It was a close race to the end, with a good showing by both events–but following the close of voting on Monday, our 2015 Ohio Memory Madness Champion was declared to be… the 1964 Freedom Summer volunteers in Oxford, Ohio!
As discussed in last week’s post, this photograph by George R. Hoxie captures volunteers during a moment of relaxation and song on the campus of Western College for Women (now part of Miami University) in June 1964. The participants, seen outside Clawson Hall and led by civil rights activist (and Mississippian) Fannie Lou Hamer, are likely singing one of the spirituals which became the soundtrack of that summer for the volunteers as they faced racial violence and segregationist sentiment.
This Oxford, Ohio, campus was the orientation site for young adults preparing to head to Mississippi for a summer registering black voters, and working to establish schools and medical and legal centers to serve as resources for African Americans in the South. During two week-long orientation sessions, the volunteers (largely white college students) were trained by organizers (primarily African American) on how to canvas and register voters, as well as in non-violent resistance and the kind of treatment they could expect during their time in Mississippi. Efforts of these volunteers, in spite of the sometimes deadly violence they faced, were successful. Awareness of the state of civil rights in the South increased drastically, contributing in part to the passage of the Civil Rights Act of 1964, and more than 17,000 black Mississippians tried to register to vote, though government officials only allowed 1,600 of the applicants to register.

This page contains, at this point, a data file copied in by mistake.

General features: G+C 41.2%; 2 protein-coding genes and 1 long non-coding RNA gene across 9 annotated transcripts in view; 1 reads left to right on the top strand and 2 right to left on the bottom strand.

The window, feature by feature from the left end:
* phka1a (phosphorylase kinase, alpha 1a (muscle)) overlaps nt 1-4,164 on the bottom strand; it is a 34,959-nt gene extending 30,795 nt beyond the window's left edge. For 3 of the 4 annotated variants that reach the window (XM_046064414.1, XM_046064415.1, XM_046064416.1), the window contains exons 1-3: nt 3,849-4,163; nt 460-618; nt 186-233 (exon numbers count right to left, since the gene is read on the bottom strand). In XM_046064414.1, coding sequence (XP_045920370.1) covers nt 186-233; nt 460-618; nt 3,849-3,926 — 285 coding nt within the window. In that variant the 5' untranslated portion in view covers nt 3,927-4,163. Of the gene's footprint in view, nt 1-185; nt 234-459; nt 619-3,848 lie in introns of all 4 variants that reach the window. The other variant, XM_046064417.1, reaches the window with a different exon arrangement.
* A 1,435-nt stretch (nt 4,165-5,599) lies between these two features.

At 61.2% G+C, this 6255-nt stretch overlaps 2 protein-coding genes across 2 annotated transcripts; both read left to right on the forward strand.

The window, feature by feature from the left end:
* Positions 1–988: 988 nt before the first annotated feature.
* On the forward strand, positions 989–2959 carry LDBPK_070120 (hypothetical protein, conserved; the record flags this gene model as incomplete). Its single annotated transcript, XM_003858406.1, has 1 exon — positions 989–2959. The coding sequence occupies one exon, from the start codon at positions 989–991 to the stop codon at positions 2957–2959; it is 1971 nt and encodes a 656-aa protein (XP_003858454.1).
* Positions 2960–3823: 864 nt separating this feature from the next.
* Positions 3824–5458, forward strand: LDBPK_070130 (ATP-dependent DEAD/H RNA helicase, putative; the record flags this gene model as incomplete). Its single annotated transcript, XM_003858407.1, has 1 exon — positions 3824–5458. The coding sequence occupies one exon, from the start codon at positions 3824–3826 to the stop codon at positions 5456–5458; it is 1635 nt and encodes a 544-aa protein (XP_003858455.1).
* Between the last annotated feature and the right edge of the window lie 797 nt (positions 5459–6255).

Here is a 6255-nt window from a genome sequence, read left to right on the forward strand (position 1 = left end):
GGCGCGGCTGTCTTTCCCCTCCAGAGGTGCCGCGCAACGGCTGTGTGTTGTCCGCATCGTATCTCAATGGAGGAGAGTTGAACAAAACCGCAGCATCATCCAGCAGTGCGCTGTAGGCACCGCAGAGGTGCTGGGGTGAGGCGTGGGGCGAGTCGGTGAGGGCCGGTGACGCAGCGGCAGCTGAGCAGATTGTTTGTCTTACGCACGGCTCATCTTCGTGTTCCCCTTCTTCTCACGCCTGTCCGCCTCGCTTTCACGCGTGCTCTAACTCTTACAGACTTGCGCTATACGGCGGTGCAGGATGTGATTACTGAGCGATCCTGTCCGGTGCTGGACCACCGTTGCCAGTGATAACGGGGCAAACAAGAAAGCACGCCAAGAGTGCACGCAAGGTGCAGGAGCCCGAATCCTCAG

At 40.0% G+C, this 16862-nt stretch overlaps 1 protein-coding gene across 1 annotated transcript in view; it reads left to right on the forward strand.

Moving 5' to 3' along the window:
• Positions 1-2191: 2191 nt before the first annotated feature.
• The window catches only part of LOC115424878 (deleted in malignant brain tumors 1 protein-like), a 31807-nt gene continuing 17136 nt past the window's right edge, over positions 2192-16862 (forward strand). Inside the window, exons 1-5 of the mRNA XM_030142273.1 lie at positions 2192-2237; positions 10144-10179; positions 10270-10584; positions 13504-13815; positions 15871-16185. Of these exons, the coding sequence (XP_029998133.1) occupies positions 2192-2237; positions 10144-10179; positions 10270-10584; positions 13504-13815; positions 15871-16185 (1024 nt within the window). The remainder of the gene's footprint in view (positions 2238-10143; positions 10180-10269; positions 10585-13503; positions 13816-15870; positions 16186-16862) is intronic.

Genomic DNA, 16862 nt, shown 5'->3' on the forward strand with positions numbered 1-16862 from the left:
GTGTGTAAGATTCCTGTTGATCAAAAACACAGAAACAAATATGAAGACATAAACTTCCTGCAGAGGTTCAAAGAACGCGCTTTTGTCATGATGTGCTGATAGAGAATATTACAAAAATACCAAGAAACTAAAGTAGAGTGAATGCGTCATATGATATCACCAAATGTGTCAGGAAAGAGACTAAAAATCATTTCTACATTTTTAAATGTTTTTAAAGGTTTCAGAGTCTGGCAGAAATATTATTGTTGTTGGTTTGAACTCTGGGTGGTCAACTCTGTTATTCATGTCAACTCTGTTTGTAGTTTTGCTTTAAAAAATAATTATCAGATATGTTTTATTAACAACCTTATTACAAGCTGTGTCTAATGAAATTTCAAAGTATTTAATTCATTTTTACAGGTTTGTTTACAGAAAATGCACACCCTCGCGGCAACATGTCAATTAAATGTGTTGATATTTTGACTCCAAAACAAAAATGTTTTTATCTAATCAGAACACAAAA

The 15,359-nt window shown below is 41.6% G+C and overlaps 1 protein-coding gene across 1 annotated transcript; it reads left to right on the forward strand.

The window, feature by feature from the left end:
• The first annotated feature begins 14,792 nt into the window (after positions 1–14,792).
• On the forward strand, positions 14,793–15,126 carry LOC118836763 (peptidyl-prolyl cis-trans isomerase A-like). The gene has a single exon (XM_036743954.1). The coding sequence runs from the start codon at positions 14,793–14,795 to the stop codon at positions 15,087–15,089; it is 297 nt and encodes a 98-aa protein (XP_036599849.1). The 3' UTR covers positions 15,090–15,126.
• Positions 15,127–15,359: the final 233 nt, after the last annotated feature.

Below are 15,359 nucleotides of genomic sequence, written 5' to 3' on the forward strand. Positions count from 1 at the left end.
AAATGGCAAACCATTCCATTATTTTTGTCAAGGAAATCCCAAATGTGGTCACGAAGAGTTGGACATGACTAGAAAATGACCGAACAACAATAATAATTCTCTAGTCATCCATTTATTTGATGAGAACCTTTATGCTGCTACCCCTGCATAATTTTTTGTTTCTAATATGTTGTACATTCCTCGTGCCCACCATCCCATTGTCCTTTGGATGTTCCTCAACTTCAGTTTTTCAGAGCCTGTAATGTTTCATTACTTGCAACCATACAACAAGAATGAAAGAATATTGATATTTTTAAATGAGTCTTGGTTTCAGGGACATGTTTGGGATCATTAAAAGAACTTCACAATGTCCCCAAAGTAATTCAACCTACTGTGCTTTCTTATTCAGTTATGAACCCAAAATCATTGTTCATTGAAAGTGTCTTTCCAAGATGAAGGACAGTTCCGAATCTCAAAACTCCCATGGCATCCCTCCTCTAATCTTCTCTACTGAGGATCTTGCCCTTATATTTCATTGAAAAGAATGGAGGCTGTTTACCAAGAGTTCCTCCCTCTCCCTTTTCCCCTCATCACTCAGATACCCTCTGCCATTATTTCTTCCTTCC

We’d like to thank the Smith Library of Regional History in Oxford, who has shared this remarkable bit of history via Ohio Memory. To learn more about the collections of the Smith Library, visit their website! Thank you to all who voted in and shared this year’s Ohio Memory Madness contest, as well–we look forward to next year’s competition!
Thanks to Lily Birkhimer, Digital Projects Coordinator at the Ohio History Connection, for this week’s post!